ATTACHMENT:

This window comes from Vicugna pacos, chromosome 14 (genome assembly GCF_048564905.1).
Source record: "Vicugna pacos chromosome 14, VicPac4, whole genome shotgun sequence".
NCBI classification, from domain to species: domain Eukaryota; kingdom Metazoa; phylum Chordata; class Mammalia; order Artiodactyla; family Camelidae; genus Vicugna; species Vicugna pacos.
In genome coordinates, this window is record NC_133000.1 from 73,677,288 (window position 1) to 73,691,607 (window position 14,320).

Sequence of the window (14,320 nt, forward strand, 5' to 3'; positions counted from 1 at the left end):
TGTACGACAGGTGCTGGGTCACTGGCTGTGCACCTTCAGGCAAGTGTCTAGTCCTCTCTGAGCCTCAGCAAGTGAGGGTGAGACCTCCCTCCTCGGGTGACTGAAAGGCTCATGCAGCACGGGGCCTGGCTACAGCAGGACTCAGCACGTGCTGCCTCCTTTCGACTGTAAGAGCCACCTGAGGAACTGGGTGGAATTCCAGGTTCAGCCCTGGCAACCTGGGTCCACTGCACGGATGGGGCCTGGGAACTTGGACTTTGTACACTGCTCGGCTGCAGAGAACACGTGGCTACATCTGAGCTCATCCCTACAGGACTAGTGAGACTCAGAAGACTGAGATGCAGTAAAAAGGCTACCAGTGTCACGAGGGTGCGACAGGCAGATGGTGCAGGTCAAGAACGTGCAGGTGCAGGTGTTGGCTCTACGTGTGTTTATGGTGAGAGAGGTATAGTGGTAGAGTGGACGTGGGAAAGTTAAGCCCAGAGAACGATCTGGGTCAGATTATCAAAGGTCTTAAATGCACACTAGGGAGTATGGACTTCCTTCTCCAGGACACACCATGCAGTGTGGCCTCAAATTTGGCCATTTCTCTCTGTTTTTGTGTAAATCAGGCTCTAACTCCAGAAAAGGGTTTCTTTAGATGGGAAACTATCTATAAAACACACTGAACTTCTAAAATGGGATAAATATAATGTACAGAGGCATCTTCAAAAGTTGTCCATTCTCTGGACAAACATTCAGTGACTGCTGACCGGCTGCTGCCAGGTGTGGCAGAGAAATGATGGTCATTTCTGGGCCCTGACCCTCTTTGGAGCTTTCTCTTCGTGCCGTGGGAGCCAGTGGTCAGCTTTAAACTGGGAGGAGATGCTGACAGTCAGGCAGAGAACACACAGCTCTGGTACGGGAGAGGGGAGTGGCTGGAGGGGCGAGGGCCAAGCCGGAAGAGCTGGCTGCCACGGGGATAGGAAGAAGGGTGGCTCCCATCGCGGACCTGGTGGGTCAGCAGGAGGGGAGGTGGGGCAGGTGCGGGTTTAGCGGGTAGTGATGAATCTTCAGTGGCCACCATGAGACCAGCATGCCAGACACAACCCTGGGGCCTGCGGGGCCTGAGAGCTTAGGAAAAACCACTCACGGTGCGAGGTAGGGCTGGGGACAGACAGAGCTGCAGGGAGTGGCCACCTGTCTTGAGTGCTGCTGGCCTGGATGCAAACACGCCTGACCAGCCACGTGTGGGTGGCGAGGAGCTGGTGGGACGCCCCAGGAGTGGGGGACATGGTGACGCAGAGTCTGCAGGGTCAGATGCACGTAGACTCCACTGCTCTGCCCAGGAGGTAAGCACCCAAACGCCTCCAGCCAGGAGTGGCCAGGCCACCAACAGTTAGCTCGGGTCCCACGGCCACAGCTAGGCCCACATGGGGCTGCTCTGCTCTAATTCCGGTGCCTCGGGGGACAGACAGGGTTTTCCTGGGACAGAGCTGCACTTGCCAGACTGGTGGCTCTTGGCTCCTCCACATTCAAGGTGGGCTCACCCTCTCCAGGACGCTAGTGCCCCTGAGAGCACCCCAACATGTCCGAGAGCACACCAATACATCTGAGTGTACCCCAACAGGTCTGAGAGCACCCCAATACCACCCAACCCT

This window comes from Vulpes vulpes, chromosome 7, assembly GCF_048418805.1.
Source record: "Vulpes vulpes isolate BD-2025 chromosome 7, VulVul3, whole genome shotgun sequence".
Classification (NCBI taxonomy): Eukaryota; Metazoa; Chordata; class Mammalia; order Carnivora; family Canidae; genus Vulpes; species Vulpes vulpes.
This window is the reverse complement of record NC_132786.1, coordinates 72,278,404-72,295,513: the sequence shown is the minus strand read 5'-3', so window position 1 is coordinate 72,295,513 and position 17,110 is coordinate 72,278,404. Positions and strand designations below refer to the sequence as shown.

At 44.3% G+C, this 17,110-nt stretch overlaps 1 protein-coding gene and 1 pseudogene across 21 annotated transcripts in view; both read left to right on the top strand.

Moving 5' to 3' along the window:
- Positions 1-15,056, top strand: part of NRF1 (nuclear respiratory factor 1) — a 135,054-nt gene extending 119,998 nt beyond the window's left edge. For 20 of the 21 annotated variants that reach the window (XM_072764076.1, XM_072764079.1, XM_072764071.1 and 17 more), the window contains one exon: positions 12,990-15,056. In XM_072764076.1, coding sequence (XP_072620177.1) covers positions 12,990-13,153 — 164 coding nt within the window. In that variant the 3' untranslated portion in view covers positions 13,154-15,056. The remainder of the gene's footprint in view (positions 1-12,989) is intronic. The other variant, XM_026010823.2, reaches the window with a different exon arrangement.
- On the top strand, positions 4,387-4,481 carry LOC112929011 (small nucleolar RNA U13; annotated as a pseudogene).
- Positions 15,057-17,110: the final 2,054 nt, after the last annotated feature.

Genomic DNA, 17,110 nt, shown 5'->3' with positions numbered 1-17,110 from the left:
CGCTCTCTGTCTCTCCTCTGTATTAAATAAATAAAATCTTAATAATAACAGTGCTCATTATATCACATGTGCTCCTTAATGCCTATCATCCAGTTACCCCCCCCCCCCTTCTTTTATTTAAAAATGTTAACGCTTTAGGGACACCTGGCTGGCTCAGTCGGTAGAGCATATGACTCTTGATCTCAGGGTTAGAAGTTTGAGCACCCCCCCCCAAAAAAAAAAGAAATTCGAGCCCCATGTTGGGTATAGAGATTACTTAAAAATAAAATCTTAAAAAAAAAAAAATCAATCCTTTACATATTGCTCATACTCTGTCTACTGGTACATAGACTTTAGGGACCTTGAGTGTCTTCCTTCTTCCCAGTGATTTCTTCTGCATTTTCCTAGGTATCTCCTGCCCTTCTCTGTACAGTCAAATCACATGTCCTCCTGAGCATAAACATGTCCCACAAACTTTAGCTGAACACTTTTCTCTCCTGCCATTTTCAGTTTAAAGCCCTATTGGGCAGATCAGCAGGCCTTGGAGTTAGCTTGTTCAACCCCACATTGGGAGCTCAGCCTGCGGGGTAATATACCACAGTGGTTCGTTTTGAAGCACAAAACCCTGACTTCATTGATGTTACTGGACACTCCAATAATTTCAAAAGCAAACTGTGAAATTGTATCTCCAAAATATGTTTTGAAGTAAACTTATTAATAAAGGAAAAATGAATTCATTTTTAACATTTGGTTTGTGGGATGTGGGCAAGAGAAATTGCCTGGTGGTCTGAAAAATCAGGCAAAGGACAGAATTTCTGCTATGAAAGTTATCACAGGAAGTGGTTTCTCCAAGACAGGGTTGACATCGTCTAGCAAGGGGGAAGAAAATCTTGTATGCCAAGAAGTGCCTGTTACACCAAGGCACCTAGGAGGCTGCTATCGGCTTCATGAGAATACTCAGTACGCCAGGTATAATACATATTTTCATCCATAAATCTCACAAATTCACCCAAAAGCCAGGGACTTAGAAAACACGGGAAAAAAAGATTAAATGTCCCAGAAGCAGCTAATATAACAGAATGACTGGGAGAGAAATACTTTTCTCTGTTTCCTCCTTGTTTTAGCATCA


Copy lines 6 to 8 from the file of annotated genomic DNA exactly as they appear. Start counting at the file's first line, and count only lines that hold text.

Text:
TGTACGACAGGTGCTGGGTCACTGGCTGTGCACCTTCAGGCAAGTGTCTAGTCCTCTCTGAGCCTCAGCAAGTGAGGGTGAGACCTCCCTCCTCGGGTGACTGAAAGGCTCATGCAGCACGGGGCCTGGCTACAGCAGGACTCAGCACGTGCTGCCTCCTTTCGACTGTAAGAGCCACCTGAGGAACTGGGTGGAATTCCAGGTTCAGCCCTGGCAACCTGGGTCCACTGCACGGATGGGGCCTGGGAACTTGGACTTTGTACACTGCTCGGCTGCAGAGAACACGTGGCTACATCTGAGCTCATCCCTACAGGACTAGTGAGACTCAGAAGACTGAGATGCAGTAAAAAGGCTACCAGTGTCACGAGGGTGCGACAGGCAGATGGTGCAGGTCAAGAACGTGCAGGTGCAGGTGTTGGCTCTACGTGTGTTTATGGTGAGAGAGGTATAGTGGTAGAGTGGACGTGGGAAAGTTAAGCCCAGAGAACGATCTGGGTCAGATTATCAAAGGTCTTAAATGCACACTAGGGAGTATGGACTTCCTTCTCCAGGACACACCATGCAGTGTGGCCTCAAATTTGGCCATTTCTCTCTGTTTTTGTGTAAATCAGGCTCTAACTCCAGAAAAGGGTTTCTTTAGATGGGAAACTATCTATAAAACACACTGAACTTCTAAAATGGGATAAATATAATGTACAGAGGCATCTTCAAAAGTTGTCCATTCTCTGGACAAACATTCAGTGACTGCTGACCGGCTGCTGCCAGGTGTGGCAGAGAAATGATGGTCATTTCTGGGCCCTGACCCTCTTTGGAGCTTTCTCTTCGTGCCGTGGGAGCCAGTGGTCAGCTTTAAACTGGGAGGAGATGCTGACAGTCAGGCAGAGAACACACAGCTCTGGTACGGGAGAGGGGAGTGGCTGGAGGGGCGAGGGCCAAGCCGGAAGAGCTGGCTGCCACGGGGATAGGAAGAAGGGTGGCTCCCATCGCGGACCTGGTGGGTCAGCAGGAGGGGAGGTGGGGCAGGTGCGGGTTTAGCGGGTAGTGATGAATCTTCAGTGGCCACCATGAGACCAGCATGCCAGACACAACCCTGGGGCCTGCGGGGCCTGAGAGCTTAGGAAAAACCACTCACGGTGCGAGGTAGGGCTGGGGACAGACAGAGCTGCAGGGAGTGGCCACCTGTCTTGAGTGCTGCTGGCCTGGATGCAAACACGCCTGACCAGCCACGTGTGGGTGGCGAGGAGCTGGTGGGACGCCCCAGGAGTGGGGGACATGGTGACGCAGAGTCTGCAGGGTCAGATGCACGTAGACTCCACTGCTCTGCCCAGGAGGTAAGCACCCAAACGCCTCCAGCCAGGAGTGGCCAGGCCACCAACAGTTAGCTCGGGTCCCACGGCCACAGCTAGGCCCACATGGGGCTGCTCTGCTCTAATTCCGGTGCCTCGGGGGACAGACAGGGTTTTCCTGGGACAGAGCTGCACTTGCCAGACTGGTGGCTCTTGGCTCCTCCACATTCAAGGTGGGCTCACCCTCTCCAGGACGCTAGTGCCCCTGAGAGCACCCCAACATGTCCGAGAGCACACCAATACATCTGAGTGTACCCCAACAGGTCTGAGAGCACCCCAATACCACCCAACCCT

This window comes from Vulpes vulpes, chromosome 7, assembly GCF_048418805.1.
Source record: "Vulpes vulpes isolate BD-2025 chromosome 7, VulVul3, whole genome shotgun sequence".